Know the Basics of Donor-Advised Funds

This morning’s Wealth Management section of the Wall Street Journal features a short-but-helpful look at the basics of donor-advised funds under the straightforward title of “Donor-Advised Funds: How Do They Work—And Are They Useful?

The author, Tom Herman, notes a few different ways a donor might use a donor-advised account. One example is of someone who want to make a gift in one year but not make grants until the next year – or later.

Why would you want to do that? There are several possible reasons. For example, you might conclude this is an ideal year, for tax purposes, to make large amounts of charitable donations but you haven’t selected which of your favorite charities should get some, or all, of those gifts. Or perhaps you are concerned that lawmakers might impose new curbs on charitable-giving deductions for upper-income taxpayers in future years, and thus it would be best to take as big a deduction as possible while you’re sure you still can.

On that later point about potential Congressional action related to DAFs, Herman notes that the various proposals floating through the halls of Congress related directly or indirectly to donor-advised funds “all have something in common: They have little or no chance of becoming law anytime soon.” The future is unknown and unknowable – especially when it comes to Congress – but for now donor-advised funds will continue as they are.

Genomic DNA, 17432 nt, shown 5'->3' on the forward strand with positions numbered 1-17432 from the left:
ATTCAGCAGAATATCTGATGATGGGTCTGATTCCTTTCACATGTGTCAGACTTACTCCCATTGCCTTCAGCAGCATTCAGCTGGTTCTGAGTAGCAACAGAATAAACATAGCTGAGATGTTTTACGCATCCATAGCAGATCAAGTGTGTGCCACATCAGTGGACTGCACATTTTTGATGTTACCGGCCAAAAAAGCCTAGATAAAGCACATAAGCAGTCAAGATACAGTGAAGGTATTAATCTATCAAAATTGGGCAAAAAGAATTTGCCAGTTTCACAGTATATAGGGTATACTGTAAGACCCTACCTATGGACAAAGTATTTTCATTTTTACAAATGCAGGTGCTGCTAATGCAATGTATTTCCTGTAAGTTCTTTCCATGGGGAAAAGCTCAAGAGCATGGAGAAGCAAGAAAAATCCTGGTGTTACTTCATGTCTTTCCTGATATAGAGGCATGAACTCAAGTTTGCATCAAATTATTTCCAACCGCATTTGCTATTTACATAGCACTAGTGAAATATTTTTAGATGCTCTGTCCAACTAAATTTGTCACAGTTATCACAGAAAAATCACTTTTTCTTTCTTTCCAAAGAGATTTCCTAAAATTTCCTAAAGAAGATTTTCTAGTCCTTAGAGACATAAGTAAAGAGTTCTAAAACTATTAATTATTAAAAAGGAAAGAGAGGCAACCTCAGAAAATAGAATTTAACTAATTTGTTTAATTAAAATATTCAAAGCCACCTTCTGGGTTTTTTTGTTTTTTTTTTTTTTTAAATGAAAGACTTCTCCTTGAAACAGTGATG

The article goes through the basics of setting up an account. However, the author doesn’t stray beyond the big national providers, leaving the vast array of community foundations and cause-related funds unmentioned. However, this variety is itself one of the benefits of DAFs, giving donors a plethora of options to ensure they work with a fund provider that is in tune with their principles and interests. As a means of preserving donor intent, such optionality is particularly important.

Later this week, DonorsTrust will launch a three-part series going further in depth on the benefits of donor-advised funds. The series will explore the ways in which donor-advised funds make giving easy, offer excellent tax advantages, and can be customized to the donors’ interests and privacy needs.


  • Peter Lipsett

    Peter Lipsett is vice president at DonorsTrust. He also leads DonorsTrust’s Novus Society, a network of donors under 40 committed to growing their philanthropic know-how. He has a dual degree in political science and theater from Davidson College and finally got a practical credential with an MBA from George Mason University.

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